Generation-Skipping Transfer Tax

Most of us are familiar with the federal income tax. If you earn a paycheck, you can’t help but notice the deductions each pay period. Perhaps less familiar are federal taxes such as the capital gains tax, estate tax, and gift tax. Even less familiar for most is the generation-skipping transfer tax.

What is the generation-skipping transfer tax?
The generation-skipping transfer (GST) tax is a federal tax on an individual’s transfer of property to a person at least two generations below the individual. Generally, GST tax applies to gifts made by an individual to grandchildren or descendants of the grandchildren. Gifts made by an individual to unrelated persons other than the individual’s spouse can also trigger GST tax. The recipients of these transfers are called “skip persons.” The GST tax is imposed on transfers both during the lifetime of the transferor grandparent or transfers through a will or trust after their death.

Congress first imposed the GST tax in the mid-1970s to prevent wealthy individuals from avoiding an estate tax on each generation by skipping a generation and transferring to grandchildren instead of to children. When transfers were made directly to grandchildren, Congress felt that they were losing the tax they would have collected if the transfer had been made from grandparent to child and then from child to grandchild. The GST tax was an attempt to collect a transfer tax at each generation.

While the GST tax follows the gift and estate tax lifetime exemption limits, the GST tax is a separate tax that applies alongside and in addition to any gift and estate taxes.

When does it apply?
The GST tax typically applies when the amount that is transferred to skip persons (related persons two or more generations removed or unrelated persons thirty-seven-and-a-half years younger than the transferor) is greater than the transferor’s lifetime GST tax exemption. Like the estate and gift tax exemption, the GST tax exemption is $12.06 million in 2022. All lifetime gifts, as well as transfers made at death by will or trust, are counted against the exemption amount. For example, if you give $100,000 to each of your five grandchildren in 2022, then $500,000 is counted against your lifetime exemption of $12.06 million. If total transfers (during life and at death) to grandchildren exceed the exemption amount, a flat 40 percent tax is assessed on the excess amount transferred.

There is an exception to the GST tax if your child predeceases you. The transfer of property to a grandchild where the grandchild’s parent has already passed away does not result in the imposition of the GST tax. Since transfers from a parent to child are not considered generation-skipping, the grandchild essentially steps into the shoes of the predeceased child (their parent).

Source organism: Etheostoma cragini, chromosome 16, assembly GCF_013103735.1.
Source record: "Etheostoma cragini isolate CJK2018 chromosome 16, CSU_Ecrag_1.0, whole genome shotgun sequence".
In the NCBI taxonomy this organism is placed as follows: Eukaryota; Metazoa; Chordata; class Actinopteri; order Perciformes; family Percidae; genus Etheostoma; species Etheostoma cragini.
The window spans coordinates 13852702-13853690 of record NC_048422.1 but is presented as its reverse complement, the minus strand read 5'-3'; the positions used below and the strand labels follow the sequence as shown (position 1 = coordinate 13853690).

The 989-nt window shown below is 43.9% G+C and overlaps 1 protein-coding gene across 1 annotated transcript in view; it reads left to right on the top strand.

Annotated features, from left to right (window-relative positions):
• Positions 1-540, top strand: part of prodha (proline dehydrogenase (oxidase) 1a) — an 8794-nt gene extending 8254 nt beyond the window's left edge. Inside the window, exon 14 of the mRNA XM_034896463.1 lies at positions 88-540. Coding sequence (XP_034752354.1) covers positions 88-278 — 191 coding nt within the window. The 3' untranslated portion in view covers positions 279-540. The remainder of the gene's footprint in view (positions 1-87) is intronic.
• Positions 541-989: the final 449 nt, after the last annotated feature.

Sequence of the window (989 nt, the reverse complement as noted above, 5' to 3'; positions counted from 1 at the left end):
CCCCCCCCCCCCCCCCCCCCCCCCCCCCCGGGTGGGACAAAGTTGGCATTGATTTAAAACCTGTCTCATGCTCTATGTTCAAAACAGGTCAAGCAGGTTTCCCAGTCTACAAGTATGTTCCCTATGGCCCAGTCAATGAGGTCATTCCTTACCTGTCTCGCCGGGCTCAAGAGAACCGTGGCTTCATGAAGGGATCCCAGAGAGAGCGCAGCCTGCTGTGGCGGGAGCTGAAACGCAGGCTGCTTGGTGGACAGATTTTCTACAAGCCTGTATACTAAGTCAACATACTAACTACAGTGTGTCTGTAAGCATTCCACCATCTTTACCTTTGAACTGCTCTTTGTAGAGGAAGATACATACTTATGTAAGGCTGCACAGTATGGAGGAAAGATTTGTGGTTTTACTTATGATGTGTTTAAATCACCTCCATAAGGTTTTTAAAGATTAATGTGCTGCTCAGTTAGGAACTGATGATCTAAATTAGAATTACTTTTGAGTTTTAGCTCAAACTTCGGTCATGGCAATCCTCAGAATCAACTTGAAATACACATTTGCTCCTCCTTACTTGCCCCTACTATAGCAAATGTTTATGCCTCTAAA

The GST tax does not apply to tuition or medical care payments made directly to an educational or healthcare provider (a school, university, doctor, hospital, etc.). Grandparents who wish to help pay for a grandchild’s education can pay the school or college directly and no GST tax would be triggered. Likewise, if a grandparent wanted to help with the costs of medical care for a grandchild, they could pay the hospital directly and there would be no GST tax. However, if the grandparent gave money to the grandchild with the direction to pay for tuition or healthcare costs, there would be a GST tax because the payment was not made directly to the provider.

Things to Consider
While most people will not have to deal with GST tax issues at present because the value of the property transferred is not greater than $12.06 million, it is important to be somewhat familiar with the GST tax and when it applies. Under current law, the GST tax exemption amount (along with the estate and gift tax exemption amounts) is scheduled to revert to $5 million (adjusted for inflation) in 2026. Proposals to lower the exemption amount are introduced regularly. So if you are considering transferring property to grandchildren, be aware of the GST tax and be careful to know what the current exemption amounts are at the time.

Unlike the estate and gift tax exemptions, the GST tax exemption is a use it or lose it opportunity. With the estate and gift tax, if one spouse does not fully utilize their exemption with transfers made during lifetime or at death, the surviving spouse can use the unused exmeption amount of their spouse. With the GST tax, any unused exemption amount is lost at the death of the first spouse.

Let Us Help
The GST tax can be confusing and challenging. If you own assets above the exemption amount that you are considering transferring to grandchildren or other skip persons, be careful to seek out the help of qualified legal and tax counsel. Ensure that you make the most of the tax rules and related GST tax planning strategies available today. Because these rules can and do change regularly, revisit your planning with your advisors on a regular basis. We are qualified and prepared to help. Schedule an appointment with us and let us assist you with your planning.